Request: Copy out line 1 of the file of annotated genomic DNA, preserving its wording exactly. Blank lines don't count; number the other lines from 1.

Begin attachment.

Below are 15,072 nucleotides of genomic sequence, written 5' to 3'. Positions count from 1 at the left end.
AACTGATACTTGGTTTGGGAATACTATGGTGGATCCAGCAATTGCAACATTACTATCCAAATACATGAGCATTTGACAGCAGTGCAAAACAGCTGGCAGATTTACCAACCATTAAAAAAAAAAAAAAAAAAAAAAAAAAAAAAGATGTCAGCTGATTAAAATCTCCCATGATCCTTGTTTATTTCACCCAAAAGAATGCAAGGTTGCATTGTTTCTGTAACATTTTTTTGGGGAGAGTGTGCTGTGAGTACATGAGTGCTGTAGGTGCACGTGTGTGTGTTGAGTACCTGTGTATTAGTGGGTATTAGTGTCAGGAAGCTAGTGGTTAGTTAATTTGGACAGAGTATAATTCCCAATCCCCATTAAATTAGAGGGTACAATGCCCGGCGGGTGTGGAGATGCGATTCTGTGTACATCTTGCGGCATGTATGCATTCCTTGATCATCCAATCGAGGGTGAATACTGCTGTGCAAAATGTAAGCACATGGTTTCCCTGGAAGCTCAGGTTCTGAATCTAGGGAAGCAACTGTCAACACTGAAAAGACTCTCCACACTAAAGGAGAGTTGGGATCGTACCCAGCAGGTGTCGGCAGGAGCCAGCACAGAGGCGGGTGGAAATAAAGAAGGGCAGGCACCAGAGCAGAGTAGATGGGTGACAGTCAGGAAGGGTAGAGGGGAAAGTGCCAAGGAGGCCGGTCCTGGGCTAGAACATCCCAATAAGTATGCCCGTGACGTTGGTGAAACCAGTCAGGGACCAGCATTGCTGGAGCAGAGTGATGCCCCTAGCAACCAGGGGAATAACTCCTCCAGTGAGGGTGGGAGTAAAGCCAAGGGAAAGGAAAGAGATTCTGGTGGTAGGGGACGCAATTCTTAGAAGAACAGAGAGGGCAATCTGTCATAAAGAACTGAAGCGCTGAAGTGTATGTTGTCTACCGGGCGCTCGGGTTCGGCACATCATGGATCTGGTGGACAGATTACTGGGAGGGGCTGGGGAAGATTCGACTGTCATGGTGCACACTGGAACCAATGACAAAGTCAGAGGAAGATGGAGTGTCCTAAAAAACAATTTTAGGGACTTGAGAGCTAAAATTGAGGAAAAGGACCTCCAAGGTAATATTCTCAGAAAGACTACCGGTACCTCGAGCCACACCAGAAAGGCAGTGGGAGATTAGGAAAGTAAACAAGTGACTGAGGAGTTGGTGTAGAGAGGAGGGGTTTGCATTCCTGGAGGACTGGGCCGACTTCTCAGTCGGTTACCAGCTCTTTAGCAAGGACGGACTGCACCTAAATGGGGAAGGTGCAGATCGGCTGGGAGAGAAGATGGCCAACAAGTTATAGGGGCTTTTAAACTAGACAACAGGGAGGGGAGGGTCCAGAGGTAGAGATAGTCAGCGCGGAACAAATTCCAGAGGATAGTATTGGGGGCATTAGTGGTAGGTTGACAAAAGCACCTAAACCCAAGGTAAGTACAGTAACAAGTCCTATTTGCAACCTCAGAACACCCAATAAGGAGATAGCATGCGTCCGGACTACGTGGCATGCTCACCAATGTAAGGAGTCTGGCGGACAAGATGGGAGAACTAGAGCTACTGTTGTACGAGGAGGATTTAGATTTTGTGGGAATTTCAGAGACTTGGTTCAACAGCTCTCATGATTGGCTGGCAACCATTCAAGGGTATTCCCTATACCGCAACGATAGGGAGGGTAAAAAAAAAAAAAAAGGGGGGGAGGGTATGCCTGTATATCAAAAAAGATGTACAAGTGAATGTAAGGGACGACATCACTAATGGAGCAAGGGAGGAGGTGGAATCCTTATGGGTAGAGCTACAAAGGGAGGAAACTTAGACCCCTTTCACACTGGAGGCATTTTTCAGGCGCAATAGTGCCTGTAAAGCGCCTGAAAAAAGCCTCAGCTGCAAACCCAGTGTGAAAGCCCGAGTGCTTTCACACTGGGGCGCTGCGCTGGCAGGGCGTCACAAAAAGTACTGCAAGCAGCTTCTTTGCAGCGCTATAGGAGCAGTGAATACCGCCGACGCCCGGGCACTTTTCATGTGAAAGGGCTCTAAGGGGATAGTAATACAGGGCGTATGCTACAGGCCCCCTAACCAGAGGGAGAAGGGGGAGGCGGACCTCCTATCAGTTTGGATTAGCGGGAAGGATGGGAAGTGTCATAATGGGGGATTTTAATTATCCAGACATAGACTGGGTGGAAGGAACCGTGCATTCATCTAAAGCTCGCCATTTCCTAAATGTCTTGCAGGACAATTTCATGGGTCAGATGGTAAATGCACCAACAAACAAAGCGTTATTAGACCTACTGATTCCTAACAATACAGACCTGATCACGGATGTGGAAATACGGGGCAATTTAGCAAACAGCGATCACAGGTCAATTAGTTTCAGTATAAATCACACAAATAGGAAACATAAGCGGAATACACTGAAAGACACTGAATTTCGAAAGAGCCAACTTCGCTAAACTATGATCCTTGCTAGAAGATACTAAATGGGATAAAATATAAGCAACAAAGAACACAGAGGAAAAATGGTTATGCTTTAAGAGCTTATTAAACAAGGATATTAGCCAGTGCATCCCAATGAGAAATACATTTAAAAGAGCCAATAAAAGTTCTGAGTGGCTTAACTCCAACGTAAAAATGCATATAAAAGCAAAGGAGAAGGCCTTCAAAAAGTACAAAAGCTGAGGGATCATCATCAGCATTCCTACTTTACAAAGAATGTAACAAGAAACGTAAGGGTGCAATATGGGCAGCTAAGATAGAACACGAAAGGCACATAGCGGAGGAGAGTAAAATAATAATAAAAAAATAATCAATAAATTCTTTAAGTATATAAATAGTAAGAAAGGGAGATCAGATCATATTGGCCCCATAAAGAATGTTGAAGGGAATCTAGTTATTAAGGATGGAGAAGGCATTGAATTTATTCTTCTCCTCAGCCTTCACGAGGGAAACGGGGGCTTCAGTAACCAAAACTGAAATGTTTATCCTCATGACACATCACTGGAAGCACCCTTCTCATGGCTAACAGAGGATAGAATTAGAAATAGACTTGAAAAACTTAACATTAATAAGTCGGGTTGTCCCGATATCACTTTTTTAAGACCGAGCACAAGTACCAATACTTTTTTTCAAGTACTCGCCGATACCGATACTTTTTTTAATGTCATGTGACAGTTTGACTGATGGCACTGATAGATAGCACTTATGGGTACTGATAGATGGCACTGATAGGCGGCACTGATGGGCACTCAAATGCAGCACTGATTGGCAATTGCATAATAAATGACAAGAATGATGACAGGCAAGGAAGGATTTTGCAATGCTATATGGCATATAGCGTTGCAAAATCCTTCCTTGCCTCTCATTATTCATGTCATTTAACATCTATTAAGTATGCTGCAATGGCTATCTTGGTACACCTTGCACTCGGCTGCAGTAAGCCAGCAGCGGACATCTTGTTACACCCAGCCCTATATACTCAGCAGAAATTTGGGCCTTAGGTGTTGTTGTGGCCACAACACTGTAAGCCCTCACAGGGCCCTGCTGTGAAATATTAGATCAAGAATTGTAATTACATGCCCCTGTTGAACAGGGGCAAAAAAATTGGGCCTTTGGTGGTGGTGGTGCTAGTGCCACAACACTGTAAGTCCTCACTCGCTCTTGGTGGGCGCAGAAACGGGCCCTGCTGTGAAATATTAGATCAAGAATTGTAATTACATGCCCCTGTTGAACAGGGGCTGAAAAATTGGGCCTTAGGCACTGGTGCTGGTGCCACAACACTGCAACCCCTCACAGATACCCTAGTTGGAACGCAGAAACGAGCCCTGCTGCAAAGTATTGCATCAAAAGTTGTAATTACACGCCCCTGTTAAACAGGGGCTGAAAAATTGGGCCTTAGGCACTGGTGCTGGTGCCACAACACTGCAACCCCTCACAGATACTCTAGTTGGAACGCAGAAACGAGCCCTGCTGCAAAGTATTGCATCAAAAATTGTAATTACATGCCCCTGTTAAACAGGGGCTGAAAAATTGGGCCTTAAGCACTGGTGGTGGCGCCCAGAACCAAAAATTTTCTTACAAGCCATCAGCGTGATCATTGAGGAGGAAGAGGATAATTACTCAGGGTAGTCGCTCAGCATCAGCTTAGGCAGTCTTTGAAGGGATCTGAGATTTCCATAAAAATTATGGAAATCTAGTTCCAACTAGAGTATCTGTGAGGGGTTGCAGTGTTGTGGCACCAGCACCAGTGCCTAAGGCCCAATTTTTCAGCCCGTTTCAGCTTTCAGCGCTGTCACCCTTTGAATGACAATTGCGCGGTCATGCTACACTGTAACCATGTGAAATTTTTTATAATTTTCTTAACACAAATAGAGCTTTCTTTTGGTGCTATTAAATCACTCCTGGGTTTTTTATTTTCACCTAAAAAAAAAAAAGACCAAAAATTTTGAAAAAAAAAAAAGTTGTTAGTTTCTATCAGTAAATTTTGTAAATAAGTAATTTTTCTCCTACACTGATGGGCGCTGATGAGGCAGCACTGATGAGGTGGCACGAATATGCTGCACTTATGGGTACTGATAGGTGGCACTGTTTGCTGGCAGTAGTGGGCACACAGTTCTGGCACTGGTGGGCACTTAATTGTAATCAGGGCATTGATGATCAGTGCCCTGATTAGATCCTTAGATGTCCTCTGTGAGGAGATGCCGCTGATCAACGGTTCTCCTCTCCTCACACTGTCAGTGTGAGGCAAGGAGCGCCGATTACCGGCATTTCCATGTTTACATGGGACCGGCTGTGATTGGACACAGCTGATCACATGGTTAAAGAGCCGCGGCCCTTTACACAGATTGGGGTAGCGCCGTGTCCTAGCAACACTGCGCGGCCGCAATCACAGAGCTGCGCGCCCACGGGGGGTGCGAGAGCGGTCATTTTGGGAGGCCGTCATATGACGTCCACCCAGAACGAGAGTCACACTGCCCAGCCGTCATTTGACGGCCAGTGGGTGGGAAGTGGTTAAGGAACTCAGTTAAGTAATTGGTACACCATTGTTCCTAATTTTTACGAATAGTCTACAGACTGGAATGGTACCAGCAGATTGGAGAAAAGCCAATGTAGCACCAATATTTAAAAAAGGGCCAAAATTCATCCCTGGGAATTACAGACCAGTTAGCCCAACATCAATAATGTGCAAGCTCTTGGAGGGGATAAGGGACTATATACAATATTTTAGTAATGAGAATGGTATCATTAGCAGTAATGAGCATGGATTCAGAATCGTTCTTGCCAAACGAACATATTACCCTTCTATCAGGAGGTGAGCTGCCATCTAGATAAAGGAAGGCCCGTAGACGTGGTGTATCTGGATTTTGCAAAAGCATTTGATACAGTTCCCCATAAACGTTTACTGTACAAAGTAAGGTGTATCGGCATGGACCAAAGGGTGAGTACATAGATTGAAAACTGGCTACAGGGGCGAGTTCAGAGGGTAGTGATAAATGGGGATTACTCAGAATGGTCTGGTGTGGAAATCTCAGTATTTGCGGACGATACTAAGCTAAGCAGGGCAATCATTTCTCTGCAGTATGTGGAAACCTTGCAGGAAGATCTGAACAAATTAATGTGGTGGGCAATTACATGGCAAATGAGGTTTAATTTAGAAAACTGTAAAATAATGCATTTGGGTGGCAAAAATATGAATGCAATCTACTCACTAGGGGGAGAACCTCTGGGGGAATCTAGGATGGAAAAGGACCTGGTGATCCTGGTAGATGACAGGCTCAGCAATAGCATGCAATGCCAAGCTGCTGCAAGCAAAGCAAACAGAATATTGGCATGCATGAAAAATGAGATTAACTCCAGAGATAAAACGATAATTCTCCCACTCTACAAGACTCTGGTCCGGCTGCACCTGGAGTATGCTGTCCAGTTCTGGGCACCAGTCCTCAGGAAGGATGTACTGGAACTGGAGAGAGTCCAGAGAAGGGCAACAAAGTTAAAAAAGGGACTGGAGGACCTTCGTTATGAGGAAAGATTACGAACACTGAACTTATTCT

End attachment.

Below are 15,072 nucleotides of genomic sequence, written 5' to 3'. Positions count from 1 at the left end.